Afraid to Shade? Pony’s Korean Contouring Tutorial May Change Your Mind
Kardashian kontour? How about something just as effective but a bit more natural? Korean makeup artist extraordinaire Pony shows us how to do a Korean contour with her new Etude House collab that anyone can do.
Do you love Pony? Because I LOVE Pony. Watching her YouTube videos is one of the highlights of my life.
She recently came out with a collab with Etude House, complete with contour sticks and a rosy tinted eyeshadow palette. But the video that caught my eye was the one where she demo’d the contour sticks. Her technique was similar to Western beauty bloggers, but also not the same. What are the key differences? Let’s take a closer look.
But first, what is contouring?
So first, let me explain what contour is. Contouring is a makeup technique that uses makeup to sculpt, shape, or enhance certain parts of your face and body. It’s been around for approximately a bajillion years, but became popular in the last few years due to Kim Kardashian-West proclaiming it was her biggest makeup tip.
Contouring involves taking a cream or powder product and placing it on strategic areas of your face to create more dimension and depth. Like I said earlier, contouring has been a cornerstone of Western style makeup for the vast majority of the 2010s. You can spend hours, days, weeks, on YouTube looking at tutorials, do’s and dont’s, tips and tricks, techniques. My favorite? Makeup Shayla’s:
Korean vs. Western contour
But back to the differences. Western contouring typically involves a product (either powder or cream) that is multiple shades darker than your skin tone. It’s not a bronzer — it’s a more cool-toned product (hence the whole shading thing). You place it (pretty heavy-handedly) around the hairline. Then you place it along the cheekbones, down along the sides of your nose, and along the jawline. You blend that all in and BOOM. Contoured, downnnn honey.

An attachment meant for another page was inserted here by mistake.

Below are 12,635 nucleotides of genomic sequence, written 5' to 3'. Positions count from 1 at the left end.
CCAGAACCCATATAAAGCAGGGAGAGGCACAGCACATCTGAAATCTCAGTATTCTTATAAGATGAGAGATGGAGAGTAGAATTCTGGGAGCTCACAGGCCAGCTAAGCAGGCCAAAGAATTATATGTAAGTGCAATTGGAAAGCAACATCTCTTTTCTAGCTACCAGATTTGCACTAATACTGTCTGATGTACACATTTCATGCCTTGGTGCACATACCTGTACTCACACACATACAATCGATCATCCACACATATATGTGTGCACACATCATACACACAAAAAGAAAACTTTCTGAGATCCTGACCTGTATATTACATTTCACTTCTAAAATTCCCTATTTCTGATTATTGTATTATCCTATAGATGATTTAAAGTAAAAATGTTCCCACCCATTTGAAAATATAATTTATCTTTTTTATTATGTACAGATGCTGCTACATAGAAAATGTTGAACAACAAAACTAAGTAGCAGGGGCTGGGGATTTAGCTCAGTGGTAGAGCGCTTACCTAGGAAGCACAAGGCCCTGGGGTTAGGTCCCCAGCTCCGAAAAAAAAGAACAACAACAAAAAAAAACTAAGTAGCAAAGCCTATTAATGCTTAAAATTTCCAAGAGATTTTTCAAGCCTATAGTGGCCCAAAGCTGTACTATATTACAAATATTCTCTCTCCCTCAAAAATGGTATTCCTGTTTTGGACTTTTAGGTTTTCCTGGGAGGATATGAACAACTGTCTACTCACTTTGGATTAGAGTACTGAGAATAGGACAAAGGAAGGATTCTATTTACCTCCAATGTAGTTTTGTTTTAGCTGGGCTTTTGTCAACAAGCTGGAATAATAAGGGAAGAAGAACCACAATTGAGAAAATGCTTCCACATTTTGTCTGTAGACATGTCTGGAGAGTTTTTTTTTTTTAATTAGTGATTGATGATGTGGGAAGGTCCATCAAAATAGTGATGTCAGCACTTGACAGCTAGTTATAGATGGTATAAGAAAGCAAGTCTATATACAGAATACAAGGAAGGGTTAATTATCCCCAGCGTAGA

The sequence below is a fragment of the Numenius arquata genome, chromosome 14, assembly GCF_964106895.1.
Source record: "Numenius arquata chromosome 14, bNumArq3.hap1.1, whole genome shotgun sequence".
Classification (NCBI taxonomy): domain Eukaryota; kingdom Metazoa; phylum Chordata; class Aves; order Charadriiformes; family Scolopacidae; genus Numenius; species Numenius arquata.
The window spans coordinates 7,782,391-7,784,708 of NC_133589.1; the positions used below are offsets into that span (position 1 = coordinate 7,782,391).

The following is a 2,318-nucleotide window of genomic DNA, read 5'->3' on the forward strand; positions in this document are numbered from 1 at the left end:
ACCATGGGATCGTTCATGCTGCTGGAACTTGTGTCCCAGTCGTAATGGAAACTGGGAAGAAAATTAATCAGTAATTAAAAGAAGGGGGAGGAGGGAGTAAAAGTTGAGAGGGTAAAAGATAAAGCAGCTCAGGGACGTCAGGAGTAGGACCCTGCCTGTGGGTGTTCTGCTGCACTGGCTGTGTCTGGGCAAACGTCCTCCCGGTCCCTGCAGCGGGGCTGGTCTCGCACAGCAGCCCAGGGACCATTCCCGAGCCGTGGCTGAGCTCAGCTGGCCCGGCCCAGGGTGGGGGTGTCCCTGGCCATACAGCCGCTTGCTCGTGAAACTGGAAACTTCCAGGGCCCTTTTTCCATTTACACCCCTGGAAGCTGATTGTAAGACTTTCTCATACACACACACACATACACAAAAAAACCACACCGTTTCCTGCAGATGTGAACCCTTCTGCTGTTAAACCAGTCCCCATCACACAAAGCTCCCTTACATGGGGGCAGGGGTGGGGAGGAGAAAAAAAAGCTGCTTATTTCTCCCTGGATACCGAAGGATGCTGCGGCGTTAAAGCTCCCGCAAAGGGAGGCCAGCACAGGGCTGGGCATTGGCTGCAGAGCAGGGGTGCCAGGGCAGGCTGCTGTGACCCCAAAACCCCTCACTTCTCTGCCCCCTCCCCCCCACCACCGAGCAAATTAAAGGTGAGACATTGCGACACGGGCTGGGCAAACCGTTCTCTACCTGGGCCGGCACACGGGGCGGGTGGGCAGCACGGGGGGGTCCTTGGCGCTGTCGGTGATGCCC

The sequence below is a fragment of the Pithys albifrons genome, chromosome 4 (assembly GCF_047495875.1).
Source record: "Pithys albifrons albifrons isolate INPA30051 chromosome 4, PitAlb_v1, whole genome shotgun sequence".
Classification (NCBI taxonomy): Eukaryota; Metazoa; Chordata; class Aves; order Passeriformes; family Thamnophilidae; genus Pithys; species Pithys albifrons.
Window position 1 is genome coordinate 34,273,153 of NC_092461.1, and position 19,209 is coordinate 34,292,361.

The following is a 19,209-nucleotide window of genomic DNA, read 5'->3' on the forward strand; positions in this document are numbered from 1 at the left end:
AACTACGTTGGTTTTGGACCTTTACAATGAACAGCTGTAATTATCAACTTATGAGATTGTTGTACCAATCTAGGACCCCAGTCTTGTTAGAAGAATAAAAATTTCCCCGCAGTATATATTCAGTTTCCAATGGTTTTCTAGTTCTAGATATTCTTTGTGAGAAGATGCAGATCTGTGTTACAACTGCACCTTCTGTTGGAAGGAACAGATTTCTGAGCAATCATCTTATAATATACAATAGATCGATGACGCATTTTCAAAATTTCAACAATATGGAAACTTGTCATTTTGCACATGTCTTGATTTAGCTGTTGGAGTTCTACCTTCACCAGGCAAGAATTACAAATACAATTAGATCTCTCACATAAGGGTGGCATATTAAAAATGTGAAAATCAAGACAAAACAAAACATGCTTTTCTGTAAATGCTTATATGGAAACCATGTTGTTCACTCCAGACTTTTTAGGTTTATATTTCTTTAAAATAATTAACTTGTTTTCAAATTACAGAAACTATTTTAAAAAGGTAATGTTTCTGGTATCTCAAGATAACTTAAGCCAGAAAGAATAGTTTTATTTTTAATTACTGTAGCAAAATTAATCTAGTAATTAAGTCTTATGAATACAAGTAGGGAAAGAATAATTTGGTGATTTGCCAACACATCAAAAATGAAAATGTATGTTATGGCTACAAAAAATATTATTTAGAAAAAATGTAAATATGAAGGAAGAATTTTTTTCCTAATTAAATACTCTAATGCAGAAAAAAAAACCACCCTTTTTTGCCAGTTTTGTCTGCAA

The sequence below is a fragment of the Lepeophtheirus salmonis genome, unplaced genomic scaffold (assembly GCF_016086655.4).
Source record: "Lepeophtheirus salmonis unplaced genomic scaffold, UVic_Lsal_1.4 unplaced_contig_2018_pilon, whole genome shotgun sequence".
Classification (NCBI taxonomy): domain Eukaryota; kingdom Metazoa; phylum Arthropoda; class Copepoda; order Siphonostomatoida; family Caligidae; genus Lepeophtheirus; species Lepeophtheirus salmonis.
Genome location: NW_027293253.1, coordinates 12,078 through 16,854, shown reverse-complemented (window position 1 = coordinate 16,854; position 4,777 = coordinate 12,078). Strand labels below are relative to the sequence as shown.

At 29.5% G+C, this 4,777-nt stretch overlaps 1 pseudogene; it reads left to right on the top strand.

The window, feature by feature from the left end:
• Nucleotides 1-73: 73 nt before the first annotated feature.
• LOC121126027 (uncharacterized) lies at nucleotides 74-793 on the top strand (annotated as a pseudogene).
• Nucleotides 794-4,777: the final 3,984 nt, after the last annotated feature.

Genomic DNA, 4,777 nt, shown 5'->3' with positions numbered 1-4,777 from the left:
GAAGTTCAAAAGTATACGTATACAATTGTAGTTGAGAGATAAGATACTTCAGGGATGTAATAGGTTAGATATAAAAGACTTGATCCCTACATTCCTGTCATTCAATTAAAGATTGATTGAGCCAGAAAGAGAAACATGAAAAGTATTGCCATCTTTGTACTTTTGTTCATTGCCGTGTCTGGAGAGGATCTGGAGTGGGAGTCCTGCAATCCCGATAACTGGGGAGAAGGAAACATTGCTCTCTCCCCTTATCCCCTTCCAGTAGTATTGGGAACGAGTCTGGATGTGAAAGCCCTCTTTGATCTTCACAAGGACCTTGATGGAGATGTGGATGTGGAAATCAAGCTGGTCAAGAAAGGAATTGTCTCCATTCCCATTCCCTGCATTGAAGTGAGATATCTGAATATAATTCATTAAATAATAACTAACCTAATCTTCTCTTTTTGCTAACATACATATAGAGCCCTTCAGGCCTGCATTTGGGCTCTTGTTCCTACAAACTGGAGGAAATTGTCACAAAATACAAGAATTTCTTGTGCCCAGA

Once you contour, you have to balance that out with highlight. Highlighting is when you take a lighter colored concealer type product (not to be confused with the shimmery highlight product you place on your cheekbones) that you place under the eyes, in the middle of your forehead, and down the middle of your nose.
Western contour (or at least the Instagram version) is quite intense — some people have snatched their faces so severely they look like different people. People can seriously make their noses look like they’ve had plastic surgery. It’s magic, honestly.
Korean contour is like contour-lite. It’s not as extreme as Western contour IMO — it’s applied with a much lighter hand and isn’t so drastic as some Western contour can be. It’s like the little ummph that takes your makeup from basic to slay. Contour is just now becoming popular in Korean makeup, and even now, I don’t really see a lot of Korean women doing it in their makeup tutorials. (In Western makeup, it’s almost a requisite in tutorials at this point.)
In Pony’s tutorial (which you can find here), the makeup star takes the more Korean approach.
She applies the contour stick from Etude House in all of the same areas (along the hairline, cheekbones, jawline), but the nose contour is where things change a little. Instead of contouring along the entire nose bridge, Pony simply applies the contour to the sides of the tip of her nose, horizontally across the tip and a tiny dab at the bottom of the nose, to make the nose appear more narrow and straight.
Another big difference? Pony contours her lips! What a concept! Her tip makes your lips appear fuller and to help keep your lipstick from smudging. Her finished look is very natural … a little brighter, a little more “put-together.” We have to stan.
Do you prefer a Western contour or a Korean contour? What are your contouring tips? Let me know in the comments!